It is without shame or regret that I share just how old I am when I reference record albums, liner notes, and the occasional swag that came with them. Beyond the music, these were a way to connect with and be part of your favorite band. They were a peek into the process, the lifestyle, or simply the hype that brought them to your attention in the first place.
I remember Joe Jackson’s Look Sharp record(s) came with a mini-pin, and the records themselves were smaller than the standard shape and size. I remember buying my sister the picture disc of Elvis Costello’s New Amsterdam when I was visiting a friend in Carbondale. The whole of the vinyl was tulips. Obviously, these details stood out, or I wouldn’t remember them decades later.
Nowadays, you can download your music, pull-up a YouTube video, and Google your favorite bands, but it’s tough to have something tactile to look at, to share with a friend. It’s easy to forget that discovery over time. It’s easy to forget the feeling you had when you first had an album on repeat for a week.
I feel the same way about bars and restaurants. Rich with emotion and inspiration, in 2020, they feel a lot like consuming music. It is collected but not tactile. It is memory-based. The feeling of walking into your favorite bar or restaurant is getting fainter by the month. The vibe—the people, the smells, the intent created, curated, cooked, and served up by your hosts—is being dulled by time and circumstances.
Masked-up and keeping our distance to keep one another safe, it’s how we have to be right now. For restaurant owners and chefs, the takeout, to-go, and delivery methods have been a way to try and stay in business and make it through this pandemic. For bar owners, it is even more difficult in many states with safety restrictions limiting their ability to operate.
Arguably a bar and restaurant are more than its food and beverages. It is a highly emotional experience that is a collection of sensory elements all coming together to create delight in its many varied forms, which gets me to new packaging and connecting brand loyalists to what they love and remember from their favorite bars and restaurants.
I’m going to pick a local favorite as my muse for this example: Gainsbourg is a local French bistro in the Greenwood neighborhood of Seattle. It takes its name from Serge Gainsbourg, and though I’ve never interviewed the owners about the origin story of the brand, I have formed an opinion of what it’s about for myself – which is how consumers adopt brands and become loyal. “I like that; I’m like that…”
So during the pandemic, you can order takeout, cocktail kits, or even bottles of wine to go from Gainsbourg. It’s a nice reminder of an evening there, but it doesn’t last. When the food’s gone and the bottle’s empty, the experience is over, and you are back to memory and recall to inspire your next order.
It’s a small, cozy space that’s not perfect, but in a lovely way. The cookline just behind the bar. The cocktails are inventive, served in mismatched glassware. Music plays nonchalantly in the background, complementing a muted black-and-white film projected on the far wall. Surroundings and fellow patrons—always somehow so much cooler and more soulful than I’ve ever been—create an appeal that draws me in further with every visit.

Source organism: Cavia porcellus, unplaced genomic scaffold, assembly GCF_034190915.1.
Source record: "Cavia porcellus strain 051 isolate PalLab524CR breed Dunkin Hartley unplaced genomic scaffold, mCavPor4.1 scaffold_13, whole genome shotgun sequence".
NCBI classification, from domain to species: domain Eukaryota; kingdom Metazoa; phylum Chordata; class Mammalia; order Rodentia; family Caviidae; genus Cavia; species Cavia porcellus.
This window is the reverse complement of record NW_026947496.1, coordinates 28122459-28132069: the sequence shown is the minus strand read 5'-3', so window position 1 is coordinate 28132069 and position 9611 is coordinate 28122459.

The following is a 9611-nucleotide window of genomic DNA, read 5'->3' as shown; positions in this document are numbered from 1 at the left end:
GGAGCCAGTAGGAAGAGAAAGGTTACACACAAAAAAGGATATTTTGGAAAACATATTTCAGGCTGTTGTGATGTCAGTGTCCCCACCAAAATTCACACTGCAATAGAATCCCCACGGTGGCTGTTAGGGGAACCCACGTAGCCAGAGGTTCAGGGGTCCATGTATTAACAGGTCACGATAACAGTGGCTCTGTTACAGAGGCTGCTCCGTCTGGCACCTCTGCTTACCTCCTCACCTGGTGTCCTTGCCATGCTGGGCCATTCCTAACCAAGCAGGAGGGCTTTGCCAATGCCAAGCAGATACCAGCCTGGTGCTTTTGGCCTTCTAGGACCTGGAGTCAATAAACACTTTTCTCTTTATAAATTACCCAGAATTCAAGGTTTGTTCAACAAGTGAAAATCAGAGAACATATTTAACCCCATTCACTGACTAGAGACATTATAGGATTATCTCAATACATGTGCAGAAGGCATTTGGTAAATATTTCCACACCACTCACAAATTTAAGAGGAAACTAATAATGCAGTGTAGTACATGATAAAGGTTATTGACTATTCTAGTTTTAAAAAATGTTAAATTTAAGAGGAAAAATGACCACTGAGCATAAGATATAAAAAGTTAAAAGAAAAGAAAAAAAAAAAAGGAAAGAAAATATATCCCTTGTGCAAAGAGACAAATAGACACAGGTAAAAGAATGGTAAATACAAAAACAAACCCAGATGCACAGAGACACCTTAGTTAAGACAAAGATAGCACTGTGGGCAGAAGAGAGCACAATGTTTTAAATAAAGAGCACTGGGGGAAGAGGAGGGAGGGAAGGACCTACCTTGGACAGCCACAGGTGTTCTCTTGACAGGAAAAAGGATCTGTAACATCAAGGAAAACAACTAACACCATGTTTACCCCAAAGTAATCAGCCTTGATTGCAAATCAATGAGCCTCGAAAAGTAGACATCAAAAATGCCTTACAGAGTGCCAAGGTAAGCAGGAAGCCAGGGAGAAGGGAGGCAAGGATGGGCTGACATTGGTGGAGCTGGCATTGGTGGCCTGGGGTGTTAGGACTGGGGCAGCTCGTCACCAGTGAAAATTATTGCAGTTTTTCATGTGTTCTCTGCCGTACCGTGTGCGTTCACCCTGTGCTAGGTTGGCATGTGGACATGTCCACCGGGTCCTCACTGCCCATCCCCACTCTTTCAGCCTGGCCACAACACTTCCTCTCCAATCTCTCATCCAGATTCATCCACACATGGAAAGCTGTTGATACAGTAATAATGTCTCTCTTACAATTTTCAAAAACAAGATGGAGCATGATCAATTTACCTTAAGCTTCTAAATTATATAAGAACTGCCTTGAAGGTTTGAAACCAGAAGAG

All of these factors combine to form a rich sensory experience, seemingly impossible to replicate, particularly in one’s own home. So how, if you are Gainsbourg, do you package-up this experience and send it out the door when money is tight, and margins thin?
My answer is that it is the imperfection and patina of the space and the sensory cues of the music and film that could be added to the bag that you pick up on a Friday night. A second-hand 1960’s French postcard over-stamped with Gainsbourg’s phone and order info. A link to tonight’s playlist printed and enclosed in your bag. New-old-stock cocktail stirs. Stickers, cut-out articles, little unexpected cultural surprises that become tactile reminders of how the brand makes you feel. Not expensive stuff. Thoughtful stuff. Imagining for your customer what they feel when they can have that on-site experience.
The same goes for bars. The Kraken Bar & Lounge in the University District of Seattle is a venue well-known for its punk rock shows and pub fare, but it will be ages before there can be live music again. What if the pulled pork sandwich to-go came with a flyer, a 45, stickers, swag, or an original drawing or photo collected over the years? A way to fill in the experience, the vibe that customers are missing in this pandemic.
Intentionally these suggestions and examples do not include items like serving ware, candles, or table linens, because who has the money to add those things to orders right now? And it’s kind of not the point. Those liner notes, photo jackets, and little bits that came in albums didn’t have any real shelf value. They had high emotional and recall value. They gave us evidence of our affiliation and participation in the music.
By including some of the “lifestyle” that goes along with memorable food and beverages, we make it easier for loyal consumers to remember the vibe and look forward to the day they can experience it on-site again.
Interested in how you can keep your consumers connected to your brand? Reach out to Peter & his team at firstname.lastname@example.org.